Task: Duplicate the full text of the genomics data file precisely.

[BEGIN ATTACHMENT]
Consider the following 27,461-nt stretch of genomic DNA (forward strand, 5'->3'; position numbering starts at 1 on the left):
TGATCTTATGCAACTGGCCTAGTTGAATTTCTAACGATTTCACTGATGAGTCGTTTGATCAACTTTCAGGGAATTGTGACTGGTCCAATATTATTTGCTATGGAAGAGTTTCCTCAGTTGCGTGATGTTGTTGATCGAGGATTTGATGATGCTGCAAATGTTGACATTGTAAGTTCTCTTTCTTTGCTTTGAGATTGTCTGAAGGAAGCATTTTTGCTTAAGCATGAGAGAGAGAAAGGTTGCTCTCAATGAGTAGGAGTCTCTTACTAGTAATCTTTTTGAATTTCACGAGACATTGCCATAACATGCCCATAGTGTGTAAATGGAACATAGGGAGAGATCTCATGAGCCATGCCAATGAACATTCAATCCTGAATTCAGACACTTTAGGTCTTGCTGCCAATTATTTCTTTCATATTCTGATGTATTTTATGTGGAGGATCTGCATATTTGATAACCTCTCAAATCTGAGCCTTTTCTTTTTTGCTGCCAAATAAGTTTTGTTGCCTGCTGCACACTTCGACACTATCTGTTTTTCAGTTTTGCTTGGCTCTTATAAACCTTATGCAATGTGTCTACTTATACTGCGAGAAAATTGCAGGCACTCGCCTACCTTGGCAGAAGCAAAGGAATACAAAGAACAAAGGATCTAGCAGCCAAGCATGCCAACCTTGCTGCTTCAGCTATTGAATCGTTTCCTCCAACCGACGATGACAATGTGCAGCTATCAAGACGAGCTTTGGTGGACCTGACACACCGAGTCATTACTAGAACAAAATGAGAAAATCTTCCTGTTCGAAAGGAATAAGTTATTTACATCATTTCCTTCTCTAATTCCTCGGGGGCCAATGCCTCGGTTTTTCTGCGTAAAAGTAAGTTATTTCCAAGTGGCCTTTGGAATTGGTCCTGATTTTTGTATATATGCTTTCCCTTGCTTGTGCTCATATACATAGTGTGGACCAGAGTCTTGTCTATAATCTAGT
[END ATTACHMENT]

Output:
Consider the following 27,461-nt stretch of genomic DNA (forward strand, 5'->3'; position numbering starts at 1 on the left):
TGATCTTATGCAACTGGCCTAGTTGAATTTCTAACGATTTCACTGATGAGTCGTTTGATCAACTTTCAGGGAATTGTGACTGGTCCAATATTATTTGCTATGGAAGAGTTTCCTCAGTTGCGTGATGTTGTTGATCGAGGATTTGATGATGCTGCAAATGTTGACATTGTAAGTTCTCTTTCTTTGCTTTGAGATTGTCTGAAGGAAGCATTTTTGCTTAAGCATGAGAGAGAGAAAGGTTGCTCTCAATGAGTAGGAGTCTCTTACTAGTAATCTTTTTGAATTTCACGAGACATTGCCATAACATGCCCATAGTGTGTAAATGGAACATAGGGAGAGATCTCATGAGCCATGCCAATGAACATTCAATCCTGAATTCAGACACTTTAGGTCTTGCTGCCAATTATTTCTTTCATATTCTGATGTATTTTATGTGGAGGATCTGCATATTTGATAACCTCTCAAATCTGAGCCTTTTCTTTTTTGCTGCCAAATAAGTTTTGTTGCCTGCTGCACACTTCGACACTATCTGTTTTTCAGTTTTGCTTGGCTCTTATAAACCTTATGCAATGTGTCTACTTATACTGCGAGAAAATTGCAGGCACTCGCCTACCTTGGCAGAAGCAAAGGAATACAAAGAACAAAGGATCTAGCAGCCAAGCATGCCAACCTTGCTGCTTCAGCTATTGAATCGTTTCCTCCAACCGACGATGACAATGTGCAGCTATCAAGACGAGCTTTGGTGGACCTGACACACCGAGTCATTACTAGAACAAAATGAGAAAATCTTCCTGTTCGAAAGGAATAAGTTATTTACATCATTTCCTTCTCTAATTCCTCGGGGGCCAATGCCTCGGTTTTTCTGCGTAAAAGTAAGTTATTTCCAAGTGGCCTTTGGAATTGGTCCTGATTTTTGTATATATGCTTTCCCTTGCTTGTGCTCATATACATAGTGTGGACCAGAGTCTTGTCTATAATCTAGT